Is Common Carriage Still Relevant?
2 Pages Posted: 1 Apr 2013
Date Written: March 31, 2013
Communications is increasingly all-IP and flows over cellular or broadband networks. A great deal of it is mediated not just by traditional "carriers" but also by platforms such as Skype, Facebook, Twitter, or Google. Where does this leave the concept of common-carrier networks? Primary features of telephone common carriage included regulated monopoly where each customer was to be able to call every other customer at clearly defined and nondiscriminatory tariffs. In a time when a circuit-switched "call" is increasingly archaic and customers generally have choices, is common carriage merely an anachronism?
This panel will discuss how common carriage has been applied in the IP world and whether and how it should be applied in the future. Up to now, common carriage's most important modern equivalents have been "open access" and "network neutrality." These relate to two quite different relationships, the first between physical infrastructure and communications services, the second between service providers and content.
Open access, and the related concepts of "structural separation" and "unbundling" refer to the relationship between physical infrastructure and retail communications service providers. The preponderance of work on this topic suggests that open access inhibits both new, facilities-based investment in communications infrastructure and investment by incumbent telephone companies. That must be weighed against the benefit of increased entry and competition in retail services.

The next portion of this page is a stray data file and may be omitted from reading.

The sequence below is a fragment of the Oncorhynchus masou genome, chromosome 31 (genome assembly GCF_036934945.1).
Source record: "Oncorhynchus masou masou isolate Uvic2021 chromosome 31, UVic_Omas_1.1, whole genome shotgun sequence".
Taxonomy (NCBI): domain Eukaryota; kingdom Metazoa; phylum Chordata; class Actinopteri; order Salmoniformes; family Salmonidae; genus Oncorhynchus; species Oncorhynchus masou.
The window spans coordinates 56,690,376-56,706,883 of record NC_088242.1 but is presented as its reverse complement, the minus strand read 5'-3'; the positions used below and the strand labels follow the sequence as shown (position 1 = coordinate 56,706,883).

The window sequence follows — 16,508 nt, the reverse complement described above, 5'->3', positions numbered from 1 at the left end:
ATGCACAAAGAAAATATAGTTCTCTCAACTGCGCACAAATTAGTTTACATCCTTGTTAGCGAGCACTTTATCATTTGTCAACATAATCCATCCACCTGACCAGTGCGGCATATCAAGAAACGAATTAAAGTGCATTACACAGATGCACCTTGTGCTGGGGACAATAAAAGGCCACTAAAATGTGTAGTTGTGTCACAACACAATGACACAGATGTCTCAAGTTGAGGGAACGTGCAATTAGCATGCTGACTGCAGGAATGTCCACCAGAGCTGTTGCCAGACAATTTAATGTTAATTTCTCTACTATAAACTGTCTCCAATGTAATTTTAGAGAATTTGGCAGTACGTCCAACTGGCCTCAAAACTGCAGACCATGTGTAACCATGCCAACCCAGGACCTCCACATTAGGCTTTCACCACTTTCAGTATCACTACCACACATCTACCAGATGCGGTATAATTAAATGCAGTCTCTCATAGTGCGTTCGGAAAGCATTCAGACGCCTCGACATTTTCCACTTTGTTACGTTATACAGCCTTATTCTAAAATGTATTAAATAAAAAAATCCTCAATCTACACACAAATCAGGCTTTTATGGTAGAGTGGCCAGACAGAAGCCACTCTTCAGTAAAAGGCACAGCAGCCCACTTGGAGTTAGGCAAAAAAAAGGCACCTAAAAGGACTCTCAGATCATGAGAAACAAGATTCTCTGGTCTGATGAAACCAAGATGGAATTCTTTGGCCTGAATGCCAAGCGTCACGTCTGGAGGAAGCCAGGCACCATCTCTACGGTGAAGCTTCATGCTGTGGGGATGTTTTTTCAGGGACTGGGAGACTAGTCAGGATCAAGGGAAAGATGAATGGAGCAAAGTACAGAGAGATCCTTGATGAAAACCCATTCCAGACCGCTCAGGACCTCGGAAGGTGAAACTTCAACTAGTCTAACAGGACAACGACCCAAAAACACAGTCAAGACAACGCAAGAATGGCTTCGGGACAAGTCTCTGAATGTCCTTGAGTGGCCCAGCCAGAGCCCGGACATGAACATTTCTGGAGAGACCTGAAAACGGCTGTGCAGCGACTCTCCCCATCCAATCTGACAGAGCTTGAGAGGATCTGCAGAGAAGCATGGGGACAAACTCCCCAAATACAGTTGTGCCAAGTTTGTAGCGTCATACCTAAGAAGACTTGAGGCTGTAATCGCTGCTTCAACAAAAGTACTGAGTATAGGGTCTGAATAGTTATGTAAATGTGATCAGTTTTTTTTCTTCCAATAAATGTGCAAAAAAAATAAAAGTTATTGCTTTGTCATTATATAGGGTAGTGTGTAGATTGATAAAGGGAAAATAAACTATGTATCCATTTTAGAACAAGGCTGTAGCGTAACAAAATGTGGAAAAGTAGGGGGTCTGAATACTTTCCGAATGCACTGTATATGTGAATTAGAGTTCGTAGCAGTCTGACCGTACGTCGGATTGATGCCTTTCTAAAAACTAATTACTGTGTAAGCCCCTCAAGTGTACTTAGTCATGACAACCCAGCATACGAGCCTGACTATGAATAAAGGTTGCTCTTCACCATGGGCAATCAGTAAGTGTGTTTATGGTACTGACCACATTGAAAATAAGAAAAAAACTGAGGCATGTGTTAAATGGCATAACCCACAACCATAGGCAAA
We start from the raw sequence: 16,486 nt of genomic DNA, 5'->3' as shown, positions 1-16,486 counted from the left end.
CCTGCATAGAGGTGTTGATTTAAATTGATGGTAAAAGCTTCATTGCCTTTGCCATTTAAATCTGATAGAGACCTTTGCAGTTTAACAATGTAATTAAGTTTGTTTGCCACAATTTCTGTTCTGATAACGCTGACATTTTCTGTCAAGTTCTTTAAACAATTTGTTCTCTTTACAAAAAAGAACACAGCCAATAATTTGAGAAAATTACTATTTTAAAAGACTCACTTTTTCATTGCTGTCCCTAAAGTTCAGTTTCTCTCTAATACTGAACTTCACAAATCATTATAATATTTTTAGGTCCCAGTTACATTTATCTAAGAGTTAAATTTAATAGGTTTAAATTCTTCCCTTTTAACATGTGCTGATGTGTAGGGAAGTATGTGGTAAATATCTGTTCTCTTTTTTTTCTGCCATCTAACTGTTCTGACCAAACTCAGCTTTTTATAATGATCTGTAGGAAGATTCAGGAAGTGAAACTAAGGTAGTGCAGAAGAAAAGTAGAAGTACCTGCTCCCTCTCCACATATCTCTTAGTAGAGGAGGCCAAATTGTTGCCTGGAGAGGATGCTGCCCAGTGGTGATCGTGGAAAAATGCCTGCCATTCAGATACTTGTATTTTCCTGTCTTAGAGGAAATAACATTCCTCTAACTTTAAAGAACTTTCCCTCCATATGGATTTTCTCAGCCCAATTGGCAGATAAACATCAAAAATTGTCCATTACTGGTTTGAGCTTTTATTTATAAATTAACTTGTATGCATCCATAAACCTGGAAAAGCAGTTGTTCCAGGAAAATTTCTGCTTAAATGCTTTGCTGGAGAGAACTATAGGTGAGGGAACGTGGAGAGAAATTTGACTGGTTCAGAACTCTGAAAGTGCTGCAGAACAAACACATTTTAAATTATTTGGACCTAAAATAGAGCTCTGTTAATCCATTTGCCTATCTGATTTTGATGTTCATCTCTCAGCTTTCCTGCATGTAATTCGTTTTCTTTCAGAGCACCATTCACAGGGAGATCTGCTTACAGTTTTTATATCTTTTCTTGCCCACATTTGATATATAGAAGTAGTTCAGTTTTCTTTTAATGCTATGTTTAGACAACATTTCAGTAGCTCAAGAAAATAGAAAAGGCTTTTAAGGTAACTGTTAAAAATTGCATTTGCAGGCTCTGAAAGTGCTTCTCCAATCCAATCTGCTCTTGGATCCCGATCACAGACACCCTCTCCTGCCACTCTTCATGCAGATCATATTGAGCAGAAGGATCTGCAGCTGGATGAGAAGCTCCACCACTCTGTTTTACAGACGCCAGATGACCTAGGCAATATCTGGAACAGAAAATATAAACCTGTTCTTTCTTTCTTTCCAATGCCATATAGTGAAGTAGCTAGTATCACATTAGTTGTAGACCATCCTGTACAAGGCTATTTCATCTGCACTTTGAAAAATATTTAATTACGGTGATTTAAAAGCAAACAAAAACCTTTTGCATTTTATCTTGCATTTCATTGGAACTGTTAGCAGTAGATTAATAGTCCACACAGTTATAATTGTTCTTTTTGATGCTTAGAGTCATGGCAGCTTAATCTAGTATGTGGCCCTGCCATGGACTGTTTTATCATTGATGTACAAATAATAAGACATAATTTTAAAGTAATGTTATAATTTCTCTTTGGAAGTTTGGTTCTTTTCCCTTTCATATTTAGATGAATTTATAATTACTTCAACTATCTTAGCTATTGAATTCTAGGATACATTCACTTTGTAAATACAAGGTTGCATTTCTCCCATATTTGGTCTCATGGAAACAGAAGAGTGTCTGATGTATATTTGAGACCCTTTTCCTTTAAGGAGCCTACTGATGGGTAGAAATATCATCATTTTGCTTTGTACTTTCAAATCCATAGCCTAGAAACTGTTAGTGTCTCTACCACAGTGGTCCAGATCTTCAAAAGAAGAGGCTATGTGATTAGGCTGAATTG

Network neutrality and related concepts of "openness" and "open systems" refer to communications service providers' relationship with content, including e-mail, small websites and major Internet forces like Facebook and Google. Whether different communications networks are compatible or nondiscriminatory has been a subject of significant debate. Whether this is a problem of monopoly or some other kind of market failure is also an important question.
Open access and non-discrimination are examples of a widespread and age-old idea that connections between “infrastructure” and “openness” are important to economic welfare under certain conditions. This is the context in which common carrier obligations developed. The panel will consider our common-carrier legacy in information and communication and address the many questions it raises today: Which of the principles behind common carriage should be preserved? Is the important context legal, economic, or technological, or some combination? Can common carrier principles best be served by the forces of market competition, government intervention, or a third way involving commons management?
Moderator: Carolyn Gideon
Panelists to be invited:
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